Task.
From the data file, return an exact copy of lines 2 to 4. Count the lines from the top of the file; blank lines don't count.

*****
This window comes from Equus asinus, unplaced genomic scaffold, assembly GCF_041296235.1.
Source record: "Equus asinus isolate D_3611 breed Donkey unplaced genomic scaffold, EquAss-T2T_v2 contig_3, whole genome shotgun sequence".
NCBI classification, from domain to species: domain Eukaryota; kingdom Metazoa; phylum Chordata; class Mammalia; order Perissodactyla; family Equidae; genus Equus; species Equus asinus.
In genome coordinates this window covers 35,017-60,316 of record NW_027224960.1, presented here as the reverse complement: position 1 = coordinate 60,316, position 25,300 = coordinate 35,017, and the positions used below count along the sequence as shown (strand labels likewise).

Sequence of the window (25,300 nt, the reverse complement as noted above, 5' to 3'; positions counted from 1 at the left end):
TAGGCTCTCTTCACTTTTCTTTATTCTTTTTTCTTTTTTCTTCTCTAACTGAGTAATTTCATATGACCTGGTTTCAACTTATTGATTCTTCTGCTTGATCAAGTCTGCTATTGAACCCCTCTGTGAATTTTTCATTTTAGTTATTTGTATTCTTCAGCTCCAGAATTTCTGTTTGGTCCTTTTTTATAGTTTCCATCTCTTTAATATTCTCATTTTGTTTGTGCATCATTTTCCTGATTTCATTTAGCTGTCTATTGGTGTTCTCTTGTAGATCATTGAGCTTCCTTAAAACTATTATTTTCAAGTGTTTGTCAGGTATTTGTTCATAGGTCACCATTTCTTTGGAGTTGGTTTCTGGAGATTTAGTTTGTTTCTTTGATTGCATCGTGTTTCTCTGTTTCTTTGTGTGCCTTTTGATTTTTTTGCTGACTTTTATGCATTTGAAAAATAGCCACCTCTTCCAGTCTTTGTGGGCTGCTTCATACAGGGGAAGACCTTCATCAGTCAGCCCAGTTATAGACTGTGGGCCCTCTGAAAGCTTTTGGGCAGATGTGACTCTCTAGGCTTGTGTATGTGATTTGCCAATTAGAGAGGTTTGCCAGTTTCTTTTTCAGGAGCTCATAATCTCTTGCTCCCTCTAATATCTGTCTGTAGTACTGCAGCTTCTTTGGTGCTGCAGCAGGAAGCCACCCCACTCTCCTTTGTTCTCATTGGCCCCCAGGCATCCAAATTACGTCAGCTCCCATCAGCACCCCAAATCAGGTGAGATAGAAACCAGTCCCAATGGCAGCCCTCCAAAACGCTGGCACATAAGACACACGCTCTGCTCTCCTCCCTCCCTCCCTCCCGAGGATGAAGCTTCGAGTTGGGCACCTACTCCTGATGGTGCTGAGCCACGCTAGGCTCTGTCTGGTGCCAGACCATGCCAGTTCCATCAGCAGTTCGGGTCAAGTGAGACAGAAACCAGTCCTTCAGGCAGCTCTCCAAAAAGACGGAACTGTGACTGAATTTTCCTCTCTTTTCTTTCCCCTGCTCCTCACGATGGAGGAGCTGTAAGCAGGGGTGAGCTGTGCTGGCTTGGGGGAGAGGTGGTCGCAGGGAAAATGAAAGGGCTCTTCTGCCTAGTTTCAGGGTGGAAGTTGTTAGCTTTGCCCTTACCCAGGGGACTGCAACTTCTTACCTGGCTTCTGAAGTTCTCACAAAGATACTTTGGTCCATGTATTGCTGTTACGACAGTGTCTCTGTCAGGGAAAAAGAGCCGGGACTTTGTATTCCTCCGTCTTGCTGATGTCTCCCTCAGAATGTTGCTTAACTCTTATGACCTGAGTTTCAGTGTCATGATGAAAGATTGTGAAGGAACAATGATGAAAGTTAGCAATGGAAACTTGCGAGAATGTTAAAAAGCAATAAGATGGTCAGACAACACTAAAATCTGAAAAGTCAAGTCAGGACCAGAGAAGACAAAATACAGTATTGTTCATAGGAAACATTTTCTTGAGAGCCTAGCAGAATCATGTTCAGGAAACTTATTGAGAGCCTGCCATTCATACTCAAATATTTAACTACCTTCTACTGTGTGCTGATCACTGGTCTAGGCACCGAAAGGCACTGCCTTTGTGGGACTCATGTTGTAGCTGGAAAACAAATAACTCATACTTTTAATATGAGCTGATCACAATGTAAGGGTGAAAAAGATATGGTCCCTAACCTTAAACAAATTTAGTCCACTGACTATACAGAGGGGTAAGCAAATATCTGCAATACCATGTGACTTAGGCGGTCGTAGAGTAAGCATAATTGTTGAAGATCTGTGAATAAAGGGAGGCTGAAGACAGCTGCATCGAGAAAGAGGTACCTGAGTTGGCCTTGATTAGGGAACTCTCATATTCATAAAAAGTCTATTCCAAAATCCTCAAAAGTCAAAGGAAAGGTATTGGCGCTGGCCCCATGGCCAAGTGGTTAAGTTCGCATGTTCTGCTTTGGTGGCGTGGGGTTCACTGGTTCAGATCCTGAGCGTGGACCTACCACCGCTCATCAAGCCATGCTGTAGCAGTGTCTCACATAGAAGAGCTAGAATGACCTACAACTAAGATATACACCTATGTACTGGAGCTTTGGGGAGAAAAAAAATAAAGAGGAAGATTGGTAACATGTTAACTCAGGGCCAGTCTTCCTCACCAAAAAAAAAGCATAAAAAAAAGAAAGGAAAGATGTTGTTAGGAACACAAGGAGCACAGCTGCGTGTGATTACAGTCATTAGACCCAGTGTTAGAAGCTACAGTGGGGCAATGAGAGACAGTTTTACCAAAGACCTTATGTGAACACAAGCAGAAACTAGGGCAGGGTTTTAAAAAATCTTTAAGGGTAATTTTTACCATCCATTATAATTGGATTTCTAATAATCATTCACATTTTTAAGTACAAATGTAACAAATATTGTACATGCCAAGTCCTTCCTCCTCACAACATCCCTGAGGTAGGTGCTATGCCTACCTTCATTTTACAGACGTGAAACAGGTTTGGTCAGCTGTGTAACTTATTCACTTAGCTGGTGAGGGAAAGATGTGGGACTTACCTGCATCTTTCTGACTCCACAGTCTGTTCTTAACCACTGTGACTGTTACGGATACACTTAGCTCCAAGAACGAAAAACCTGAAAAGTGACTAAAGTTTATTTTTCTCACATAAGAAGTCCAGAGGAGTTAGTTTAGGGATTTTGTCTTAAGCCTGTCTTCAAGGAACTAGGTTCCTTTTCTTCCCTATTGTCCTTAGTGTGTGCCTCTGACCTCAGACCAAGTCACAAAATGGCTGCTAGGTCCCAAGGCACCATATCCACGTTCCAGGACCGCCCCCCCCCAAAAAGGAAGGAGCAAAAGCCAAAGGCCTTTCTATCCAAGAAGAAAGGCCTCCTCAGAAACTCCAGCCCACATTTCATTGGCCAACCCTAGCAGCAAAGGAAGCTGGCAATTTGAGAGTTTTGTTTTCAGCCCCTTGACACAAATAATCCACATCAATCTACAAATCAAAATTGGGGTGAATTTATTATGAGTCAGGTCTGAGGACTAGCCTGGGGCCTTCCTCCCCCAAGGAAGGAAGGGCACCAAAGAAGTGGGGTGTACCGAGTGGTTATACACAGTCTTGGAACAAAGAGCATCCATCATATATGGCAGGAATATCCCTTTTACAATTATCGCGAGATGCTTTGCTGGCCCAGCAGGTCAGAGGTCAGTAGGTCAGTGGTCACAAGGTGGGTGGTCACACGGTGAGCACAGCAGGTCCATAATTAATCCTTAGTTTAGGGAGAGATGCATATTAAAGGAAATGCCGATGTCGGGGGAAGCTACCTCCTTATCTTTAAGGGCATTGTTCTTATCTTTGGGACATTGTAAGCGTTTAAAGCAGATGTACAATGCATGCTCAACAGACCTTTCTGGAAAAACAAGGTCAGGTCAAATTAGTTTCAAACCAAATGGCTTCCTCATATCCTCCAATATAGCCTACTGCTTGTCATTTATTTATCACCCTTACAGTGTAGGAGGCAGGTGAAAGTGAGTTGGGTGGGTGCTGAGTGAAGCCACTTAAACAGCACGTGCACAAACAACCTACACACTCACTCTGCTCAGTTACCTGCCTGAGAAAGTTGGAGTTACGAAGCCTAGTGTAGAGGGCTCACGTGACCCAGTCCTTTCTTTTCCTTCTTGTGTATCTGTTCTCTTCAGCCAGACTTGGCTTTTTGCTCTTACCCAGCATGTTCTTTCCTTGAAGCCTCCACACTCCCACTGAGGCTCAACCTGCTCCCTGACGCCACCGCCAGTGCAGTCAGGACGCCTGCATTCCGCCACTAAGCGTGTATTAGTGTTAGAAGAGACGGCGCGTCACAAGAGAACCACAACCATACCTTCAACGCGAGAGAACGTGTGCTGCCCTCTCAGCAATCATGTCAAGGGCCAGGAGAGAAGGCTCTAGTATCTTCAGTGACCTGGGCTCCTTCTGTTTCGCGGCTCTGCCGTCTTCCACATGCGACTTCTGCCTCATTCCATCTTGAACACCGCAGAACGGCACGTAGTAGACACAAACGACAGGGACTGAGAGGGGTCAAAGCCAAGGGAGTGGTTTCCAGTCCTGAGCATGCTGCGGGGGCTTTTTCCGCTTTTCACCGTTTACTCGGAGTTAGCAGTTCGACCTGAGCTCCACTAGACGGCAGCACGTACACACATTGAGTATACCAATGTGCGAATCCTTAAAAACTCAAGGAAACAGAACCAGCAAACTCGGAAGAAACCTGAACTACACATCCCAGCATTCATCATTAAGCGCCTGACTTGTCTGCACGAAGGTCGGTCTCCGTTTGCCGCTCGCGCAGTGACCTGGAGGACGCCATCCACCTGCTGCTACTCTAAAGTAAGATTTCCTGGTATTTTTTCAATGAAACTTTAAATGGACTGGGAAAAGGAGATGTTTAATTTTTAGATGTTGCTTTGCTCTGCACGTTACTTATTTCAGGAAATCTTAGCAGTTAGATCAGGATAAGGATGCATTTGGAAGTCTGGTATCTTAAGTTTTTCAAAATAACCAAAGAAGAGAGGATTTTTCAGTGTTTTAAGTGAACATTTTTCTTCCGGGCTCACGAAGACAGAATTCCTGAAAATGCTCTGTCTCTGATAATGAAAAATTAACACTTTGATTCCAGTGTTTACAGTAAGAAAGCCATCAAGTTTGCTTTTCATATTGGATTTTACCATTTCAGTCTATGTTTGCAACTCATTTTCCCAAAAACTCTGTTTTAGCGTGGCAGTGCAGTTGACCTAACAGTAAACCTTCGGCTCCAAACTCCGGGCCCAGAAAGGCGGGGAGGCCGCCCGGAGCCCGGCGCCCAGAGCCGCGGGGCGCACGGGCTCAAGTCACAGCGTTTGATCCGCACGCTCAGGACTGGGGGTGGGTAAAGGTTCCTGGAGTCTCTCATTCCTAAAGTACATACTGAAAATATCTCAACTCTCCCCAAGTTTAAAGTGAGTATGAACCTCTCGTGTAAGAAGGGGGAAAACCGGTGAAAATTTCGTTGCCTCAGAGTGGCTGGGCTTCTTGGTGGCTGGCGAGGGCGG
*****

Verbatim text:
Source record: "Equus asinus isolate D_3611 breed Donkey unplaced genomic scaffold, EquAss-T2T_v2 contig_3, whole genome shotgun sequence".
NCBI classification, from domain to species: domain Eukaryota; kingdom Metazoa; phylum Chordata; class Mammalia; order Perissodactyla; family Equidae; genus Equus; species Equus asinus.
In genome coordinates this window covers 35,017-60,316 of record NW_027224960.1, presented here as the reverse complement: position 1 = coordinate 60,316, position 25,300 = coordinate 35,017, and the positions used below count along the sequence as shown (strand labels likewise).